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      The Nature Report: Green Island

      Reddish egret

      Green Island is a paradise of birds, and it is peak nesting season.

      Just east of the mouth of the Arroyo Colorado, surrounded by the shallow waters of the Lower Laguna Madre, the 110-acre island is home to thousands of nesting colonial waterbirds. Green Island hosts the nation TMs largest reddish egret colony, and in a good year reddish egret numbers may exceed more than 1,000 adult birds.

      Approximately, 5,000 birds nest on the remote island representing at least a dozen different species from roseate spoonbills to great blue herons. The National Audubon Society has been leasing the island from the state since 1923, and throughout the decades a number of dedicated wardens have protected the nesting birds.

      In the early 1900 TMs, plume hunters slaughtered tens of thousands of birds for feathers to adorn ladies hats.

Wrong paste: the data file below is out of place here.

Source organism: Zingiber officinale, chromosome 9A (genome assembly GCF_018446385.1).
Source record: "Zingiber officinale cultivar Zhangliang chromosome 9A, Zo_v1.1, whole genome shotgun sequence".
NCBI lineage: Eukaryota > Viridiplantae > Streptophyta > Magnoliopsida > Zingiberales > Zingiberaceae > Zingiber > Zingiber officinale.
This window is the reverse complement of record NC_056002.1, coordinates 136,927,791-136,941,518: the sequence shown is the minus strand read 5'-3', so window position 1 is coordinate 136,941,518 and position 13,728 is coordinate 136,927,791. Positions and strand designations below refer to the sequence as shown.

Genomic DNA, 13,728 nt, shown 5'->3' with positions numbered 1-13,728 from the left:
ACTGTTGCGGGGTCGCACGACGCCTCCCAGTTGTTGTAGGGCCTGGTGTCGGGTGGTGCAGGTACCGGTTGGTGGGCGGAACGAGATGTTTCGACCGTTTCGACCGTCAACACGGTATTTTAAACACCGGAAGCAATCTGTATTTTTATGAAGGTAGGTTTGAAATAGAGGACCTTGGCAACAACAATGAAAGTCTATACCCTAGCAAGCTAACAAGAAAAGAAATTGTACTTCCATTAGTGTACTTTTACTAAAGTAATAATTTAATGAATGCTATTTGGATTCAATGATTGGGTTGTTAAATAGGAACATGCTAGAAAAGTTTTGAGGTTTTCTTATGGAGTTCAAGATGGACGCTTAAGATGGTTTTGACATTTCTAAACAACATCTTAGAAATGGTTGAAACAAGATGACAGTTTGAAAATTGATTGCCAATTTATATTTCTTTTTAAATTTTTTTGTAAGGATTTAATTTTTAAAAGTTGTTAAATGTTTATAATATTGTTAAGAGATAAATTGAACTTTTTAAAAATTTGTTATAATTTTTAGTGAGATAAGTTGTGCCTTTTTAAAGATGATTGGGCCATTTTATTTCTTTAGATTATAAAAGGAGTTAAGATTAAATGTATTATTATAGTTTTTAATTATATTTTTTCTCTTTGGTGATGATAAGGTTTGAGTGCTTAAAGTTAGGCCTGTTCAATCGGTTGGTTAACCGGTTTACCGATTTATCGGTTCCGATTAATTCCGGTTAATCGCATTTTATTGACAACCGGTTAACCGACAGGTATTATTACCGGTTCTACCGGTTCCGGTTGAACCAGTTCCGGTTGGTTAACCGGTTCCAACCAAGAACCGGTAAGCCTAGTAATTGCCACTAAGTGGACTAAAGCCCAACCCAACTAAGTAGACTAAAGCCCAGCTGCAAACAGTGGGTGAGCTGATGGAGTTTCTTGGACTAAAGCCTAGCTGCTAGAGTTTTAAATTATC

While the birds are now protected by law, it's still important to give the island a wide berth. Leroy Overstreet has been the warden on Green Island for the past ten years, and he occasionally has to warn fishermen to steer clear. The problem is if the birds get scared off their nest during the hot part of the day just about two minutes will cook an egg, and it will kill the little birds form the hot sun," Overstreet said. Unfortunately, the continuing drought has prevented the island from being as lush as it normally is. It remains to be seen whether the lack of shady foliage will have an impact on nesting success but it is even more important than ever for fishermen to stay a safe distance from Green Island.